I feel like I have a number of modes of making thinking and working on things. Over time my vocabulary seems to expand and more modes strike me as interesting and I feel like, in a sense, I become more comfortable and confident using this language (of painting) in whatever way might strike me without second guessing too much. I guess the real shifts maybe came from having more opportunities to put on exhibitions in interesting spaces.
I also had the opportunity to witness firsthand how different artists have approached installing a show. Working in the studio alone on a painting that has a set boarder is an interesting and always potentially rewarding process, but it is self contained and solo by nature. When given the opportunity to have a show where the gallery provides a space and gives you freedom, expecting you to make something happen, a slight but important shift does take place.
Early in my career I relied on the gallery to pick the work and decide where and how to hang it, and I lacked the confidence to take this other mode on. But I was keenly aware that the thinking about and the "installation" of the show was its own connected yet separate thing. And I was also aware that I was somewhat intimidated by this aspect. Eventually I got to the point where, when presented with the opportunity to show, I would try to approach the space in a similar manner as I might approach a stand alone painting.
JC: What does "Chimera 45" extend from the wave paintings as well as the tumbling box paintings?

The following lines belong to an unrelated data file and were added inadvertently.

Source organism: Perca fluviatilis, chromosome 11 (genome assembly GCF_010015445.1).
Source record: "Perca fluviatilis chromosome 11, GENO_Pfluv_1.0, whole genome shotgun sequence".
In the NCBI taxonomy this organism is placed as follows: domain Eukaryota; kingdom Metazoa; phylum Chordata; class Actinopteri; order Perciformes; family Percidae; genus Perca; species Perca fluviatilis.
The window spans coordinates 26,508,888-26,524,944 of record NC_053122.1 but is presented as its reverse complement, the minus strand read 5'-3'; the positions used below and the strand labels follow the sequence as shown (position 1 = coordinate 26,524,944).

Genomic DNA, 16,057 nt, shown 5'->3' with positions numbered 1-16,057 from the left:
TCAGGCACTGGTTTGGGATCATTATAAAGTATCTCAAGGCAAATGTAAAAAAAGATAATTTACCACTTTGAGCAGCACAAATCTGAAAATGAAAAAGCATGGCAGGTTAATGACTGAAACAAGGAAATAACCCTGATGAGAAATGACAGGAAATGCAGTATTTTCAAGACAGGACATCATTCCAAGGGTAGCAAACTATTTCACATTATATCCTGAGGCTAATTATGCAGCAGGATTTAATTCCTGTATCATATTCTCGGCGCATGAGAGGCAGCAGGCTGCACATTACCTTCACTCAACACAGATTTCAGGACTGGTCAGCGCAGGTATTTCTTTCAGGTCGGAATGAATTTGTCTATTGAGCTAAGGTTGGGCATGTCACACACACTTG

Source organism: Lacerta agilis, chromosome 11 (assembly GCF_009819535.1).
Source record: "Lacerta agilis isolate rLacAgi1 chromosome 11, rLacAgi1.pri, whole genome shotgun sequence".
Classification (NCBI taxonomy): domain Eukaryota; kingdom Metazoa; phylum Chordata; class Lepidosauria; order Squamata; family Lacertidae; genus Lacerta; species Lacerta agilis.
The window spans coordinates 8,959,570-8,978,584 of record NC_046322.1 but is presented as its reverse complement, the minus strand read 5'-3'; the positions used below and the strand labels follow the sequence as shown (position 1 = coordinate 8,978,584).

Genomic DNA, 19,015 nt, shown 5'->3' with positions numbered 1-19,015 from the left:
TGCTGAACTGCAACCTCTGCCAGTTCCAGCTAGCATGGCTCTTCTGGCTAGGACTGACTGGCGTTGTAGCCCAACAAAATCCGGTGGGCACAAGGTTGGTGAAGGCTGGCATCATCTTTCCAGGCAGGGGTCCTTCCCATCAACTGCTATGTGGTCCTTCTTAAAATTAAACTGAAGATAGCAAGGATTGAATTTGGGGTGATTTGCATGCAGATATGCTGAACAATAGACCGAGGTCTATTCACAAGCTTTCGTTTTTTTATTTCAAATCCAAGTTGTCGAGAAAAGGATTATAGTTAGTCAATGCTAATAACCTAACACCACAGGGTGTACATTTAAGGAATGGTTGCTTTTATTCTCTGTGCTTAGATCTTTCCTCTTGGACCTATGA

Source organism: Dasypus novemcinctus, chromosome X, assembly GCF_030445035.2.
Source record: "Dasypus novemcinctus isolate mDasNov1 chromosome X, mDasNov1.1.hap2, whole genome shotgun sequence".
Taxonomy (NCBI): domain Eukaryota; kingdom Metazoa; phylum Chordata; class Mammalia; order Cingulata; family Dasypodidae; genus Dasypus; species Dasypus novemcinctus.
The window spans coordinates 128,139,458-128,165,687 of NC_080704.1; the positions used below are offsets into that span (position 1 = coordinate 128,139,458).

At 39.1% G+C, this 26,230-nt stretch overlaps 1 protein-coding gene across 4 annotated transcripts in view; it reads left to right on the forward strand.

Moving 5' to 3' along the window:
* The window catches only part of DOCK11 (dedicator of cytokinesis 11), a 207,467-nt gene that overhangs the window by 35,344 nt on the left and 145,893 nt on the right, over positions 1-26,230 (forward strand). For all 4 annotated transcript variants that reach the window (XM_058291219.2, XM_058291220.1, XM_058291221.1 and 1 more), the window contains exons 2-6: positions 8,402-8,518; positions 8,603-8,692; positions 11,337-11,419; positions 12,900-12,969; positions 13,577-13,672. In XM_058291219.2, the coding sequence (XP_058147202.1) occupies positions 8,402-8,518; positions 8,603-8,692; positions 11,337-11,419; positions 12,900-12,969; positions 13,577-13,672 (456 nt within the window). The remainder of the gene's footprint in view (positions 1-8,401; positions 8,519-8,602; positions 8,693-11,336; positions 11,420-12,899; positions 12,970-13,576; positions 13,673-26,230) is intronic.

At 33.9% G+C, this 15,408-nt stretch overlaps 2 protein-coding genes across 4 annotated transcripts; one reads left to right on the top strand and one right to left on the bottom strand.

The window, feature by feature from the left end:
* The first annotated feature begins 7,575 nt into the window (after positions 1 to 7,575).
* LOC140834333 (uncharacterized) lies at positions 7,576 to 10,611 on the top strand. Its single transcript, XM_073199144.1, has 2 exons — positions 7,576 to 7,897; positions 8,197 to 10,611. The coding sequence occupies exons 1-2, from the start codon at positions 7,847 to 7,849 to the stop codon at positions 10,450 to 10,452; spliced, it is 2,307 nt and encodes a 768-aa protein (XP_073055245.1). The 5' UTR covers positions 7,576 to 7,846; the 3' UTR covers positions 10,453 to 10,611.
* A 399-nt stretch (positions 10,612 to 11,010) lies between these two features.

CR: I’m not sure. There are definitely some things that are similar. They are all made with 2x4’s using reflective colors, and they all achieve scale by repeating smaller forms. I think of them as being related, and definitely an extension on the same sort of branch.
JC: This exhibition combines your small- and large-scale art works, which has only recently been seen in Manhattan, even though you have exhibited in this format elsewhere. But I noticed among the small-scale pieces that you are working with text, with poetry. What are your feelings of text in art?
CR: Working with text, poetry and paper really was very different for me! I was invited to do this project with Butor by a third-party, and by default, I just agreed because I figured it would be interesting and different. But I really had no idea what I was getting into. I did not know Butor’s work, I did not know the art publisher who set this up, and I didn't even know French!
It was actually very stressful and difficult in the beginning because I had not worked with paper since college, I had no idea what could or should do with it. Nor did I know what Gervais, the publisher, or Butor expected me to do. I was sent texts of his poems printed on nice heavy paper and that was all. I had no deadline no guidelines and no translation! It just sat there in my studio causing anxiety, dread and pressure all summer!